Mount Barney National Park

Mount Barney National Park is a national park in Queensland (Australia), 90 km southwest of Brisbane. It amalgamated the adjacent Mount Lindesay National Park in 1980. It is part of the Scenic Rim Important Bird Area, identified as such by BirdLife International because of its importance in the conservation of several species of threatened birds.[1]

Mount Barney National Park
IUCN category II (national park)
Mount Barney
Mount Barney National Park
Nearest town or cityRathdowney
Coordinates28°16′25″S 152°39′43″E
Established6 September 1947
Area130.0 km²
Managing authoritiesQueensland Parks and Wildlife Service
WebsiteMount Barney National Park
See alsoProtected areas of Queensland


Mounts Barney, Maroon, May and Lindesay rise majestically above the surrounding farmlands in Mount Barney National Park on the Queensland/New South Wales border. These rugged peaks are the remains of the ancient Focal Peak Shield Volcano which erupted 24 million years ago. Mount Barney (1359m) is the second highest peak in south-east Queensland and has some very rare and unique plants. The town of Rathdowney is closest, 15 km to the northeast. This spectacular park became part of the World Heritage Gondwana Rainforests of Australia (formerly known as the Central Eastern Rainforest Reserves) in 1994.

The park is dominated by the grand twin peaks of Mount Barney. Surrounding these peaks are numerous mountains, steep valleys, caves, deep rock pools and lots of woodland forest. The park also contains the peaks of Mount Ballow, Mount Ernest, Mount Maroon and Mount May.


Bush camping is allowed at Mount May and Mount Barney. Restrictions apply during peak holiday times.

Flora and fauna

The park has extremely varied vegetation with open forests around the foothills of the peaks, subtropical rainforest above 600m, montane heath shrublands towards the summit of the peaks, cool temperate rainforest on the summit of Mount Ballow, and mallee eucalypt shrublands on Mount Maroon. Many rare and unusual plant species grow in the park including the endangered Maroon wattle, and the rare mallee eucalypt Eucalyptus codonocarpa, Mount Barney bush pea and Hillgrove spotted gum.

Visitors to the park may notice the abundant birdlife due to their bird songs. A few playful platypus live in the park. The rainforest on Mount Barney provides critical habitat for the plumiferus subspecies of the marbled frogmouth. This bird is listed as vulnerable.[2]


There are expansive views over the Border Ranges and Scenic Rim forests from the summit of Mount Barney. The mountain is an old bushwalking destination by Australian standards and more than 30 routes lead to the summits of its East and West peaks. The majority of routes are not maintained by the Queensland State government and therefore navigational skills are mandatory, especially for first time visitors. The most challenging routes up Mount Barney include Logans Ridge and Short Leaning Ridge. Peasants or South Ridge is a better choice for less experienced climbers. Allow plenty of time for the ascent and descent, which take between 8 and 10 hours, depending on the route and level of fitness. Walkers need navigational and bushwalking skills and sound physical fitness. It is not unusual to meet climbers at all hours of the day and night, however prior knowledge of the area is required.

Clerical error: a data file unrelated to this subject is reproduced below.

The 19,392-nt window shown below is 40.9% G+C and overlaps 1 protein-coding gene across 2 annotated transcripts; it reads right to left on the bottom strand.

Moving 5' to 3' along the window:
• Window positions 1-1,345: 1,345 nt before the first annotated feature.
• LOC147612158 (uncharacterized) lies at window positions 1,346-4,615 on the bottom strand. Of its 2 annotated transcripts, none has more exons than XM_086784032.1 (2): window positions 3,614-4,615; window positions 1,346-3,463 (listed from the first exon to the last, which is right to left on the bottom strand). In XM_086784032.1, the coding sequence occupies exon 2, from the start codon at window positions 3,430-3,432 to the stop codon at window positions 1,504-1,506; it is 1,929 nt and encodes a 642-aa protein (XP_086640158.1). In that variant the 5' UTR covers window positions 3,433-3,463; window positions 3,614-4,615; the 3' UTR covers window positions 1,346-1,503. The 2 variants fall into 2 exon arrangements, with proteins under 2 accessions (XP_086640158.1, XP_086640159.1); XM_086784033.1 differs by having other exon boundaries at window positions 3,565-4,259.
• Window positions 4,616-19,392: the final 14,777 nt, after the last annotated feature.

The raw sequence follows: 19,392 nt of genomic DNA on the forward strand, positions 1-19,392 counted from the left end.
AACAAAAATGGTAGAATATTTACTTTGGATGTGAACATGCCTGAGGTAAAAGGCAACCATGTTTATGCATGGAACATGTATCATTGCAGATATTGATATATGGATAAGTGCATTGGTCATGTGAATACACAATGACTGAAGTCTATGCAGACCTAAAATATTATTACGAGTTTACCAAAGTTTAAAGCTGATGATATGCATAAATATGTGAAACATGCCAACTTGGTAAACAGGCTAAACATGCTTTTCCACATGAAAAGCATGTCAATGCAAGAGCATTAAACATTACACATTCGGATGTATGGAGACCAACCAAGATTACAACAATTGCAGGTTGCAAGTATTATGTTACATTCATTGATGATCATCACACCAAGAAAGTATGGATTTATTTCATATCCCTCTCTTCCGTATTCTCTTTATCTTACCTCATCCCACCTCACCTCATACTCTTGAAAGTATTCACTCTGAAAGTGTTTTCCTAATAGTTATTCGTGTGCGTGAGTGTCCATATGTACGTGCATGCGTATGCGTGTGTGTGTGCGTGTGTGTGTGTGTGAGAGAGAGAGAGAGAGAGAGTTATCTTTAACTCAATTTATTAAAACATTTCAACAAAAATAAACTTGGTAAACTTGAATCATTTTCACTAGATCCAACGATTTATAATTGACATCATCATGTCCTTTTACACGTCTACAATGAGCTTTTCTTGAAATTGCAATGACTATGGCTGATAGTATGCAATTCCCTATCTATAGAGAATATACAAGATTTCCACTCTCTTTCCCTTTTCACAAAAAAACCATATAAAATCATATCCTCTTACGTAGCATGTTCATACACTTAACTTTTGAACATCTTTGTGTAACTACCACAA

A popular alternative to going up and down South Ridge is to ascend via South East Ridge and descend via South Ridge. Navigational equipment or local knowledge are required for this route. The benefit of ascending via South East Ridge is that the track incorporates the East Peak. From the East Peak the track drops down into the saddle area at the base of the West Peak. The West Peak can be incorporated into this walk at an additional 2 km (allow 2 hours).

There are a few Class 4 walks around the base of the mountain that don't involve as much navigation over terrain.

Nearby Mount Maroon is popular for rockclimbing. The first known climb to the summit of Mt Barney by a European was completed in 1828 by Captain Patrick Logan, by one of the hardest and spectacular ridges on the mountain, named in his honour. Allan Cunningham and Charles Fraser were also in his company, however they did not reach the summit.

See also


  1. BirdLife International. (2011). Important Bird Areas factsheet: Scenic Rim. Downloaded from on 2011-10-03.
  2. Nature Conservation (Special Status) Declaration 2005 p.11 Archived 20 September 2007 at the Wayback Machine
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